Some ethnic communities slow to raise alarm on child abuse, says MP
SOME ETHNIC communities in Britain, notably Pakistanis and Congolese, are slow to raise the alarm about the sexual exploitation of young white girls, a British home office minister has warned.
The declaration came in the wake of a series of successful prosecutions against groups of mostly Pakistani men who had groomed vulnerable white girls for sex.
The majority of men jailed for sexual abuse are white, children’s minister Tim Loughton emphasised, though they mostly found their victims on the internet.
The grooming rings led by Pakistani men, meanwhile, tended to operate from taxi companies and fast-food shops in northern English towns.
Questioned by MPs, Mr Loughton urged police and social services to use all the “right tools to nail these perpetrators, regardless of their culture or ethnicity”.
Urging Pakistanis and Congolese, in particular, to report suspicions to police, Mr Loughton said it was “not in their interests” that members of their own communities were committing abuses.
He announced reforms to protect children in residential care homes from sexual exploitation and to overhaul the wider system.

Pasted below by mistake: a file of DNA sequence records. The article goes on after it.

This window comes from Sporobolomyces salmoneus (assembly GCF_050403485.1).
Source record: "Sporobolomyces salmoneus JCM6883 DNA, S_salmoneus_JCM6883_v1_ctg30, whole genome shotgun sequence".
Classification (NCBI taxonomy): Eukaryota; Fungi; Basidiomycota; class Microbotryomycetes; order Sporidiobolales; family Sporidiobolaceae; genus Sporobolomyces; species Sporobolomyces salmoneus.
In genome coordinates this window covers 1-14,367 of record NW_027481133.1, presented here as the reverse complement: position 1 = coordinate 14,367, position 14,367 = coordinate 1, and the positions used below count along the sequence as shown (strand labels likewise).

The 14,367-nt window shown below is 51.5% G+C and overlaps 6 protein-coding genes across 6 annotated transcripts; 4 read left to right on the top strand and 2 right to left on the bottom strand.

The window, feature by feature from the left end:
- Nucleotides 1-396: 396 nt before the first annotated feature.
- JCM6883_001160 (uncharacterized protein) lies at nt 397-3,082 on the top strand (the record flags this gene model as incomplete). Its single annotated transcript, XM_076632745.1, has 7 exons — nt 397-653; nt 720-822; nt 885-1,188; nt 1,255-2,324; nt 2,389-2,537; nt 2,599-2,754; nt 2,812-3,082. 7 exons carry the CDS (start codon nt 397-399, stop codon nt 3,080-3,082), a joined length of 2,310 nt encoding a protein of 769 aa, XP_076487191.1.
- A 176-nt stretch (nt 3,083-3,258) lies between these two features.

Care homes that deal with vulnerable teenagers, often charging up to £300,000 a year, are to be subjected to more official surveillance. Many of the homes, built following an infusion of capital from mostly foreign investors in recent years, are situated in northern English towns because it was cheaper to build them there.
Rochdale, for example, has more care homes than all of the London boroughs combined, and some girls sent to homes there have fallen prey to abusers.
In May, the Lancashire town saw the conviction of nine local men – eight Pakistani and one Afghani – for grooming girls whom they dubbed “white trash”, before they were then “passed around” for sex.
In Bury, local men deliberately targeted a care home housing such youngsters, plying girls with drugs and alcohol and offering “affection and somewhere to stay”, according to official records.
Children’s commissioner Sue Berelowitz warned yesterday that girls sent to the homes for their own protection ended up disproportionately at risk there from sex-groomers.
Under the new rules, tougher checks are to be carried out before local authorities can send children long distances from their homes, currently a frequent occurrence.
Existing rules that, bizarrely, prevent Ofsted, the education regulator, from informing the police and some official services of the locations of the homes, are to be dropped.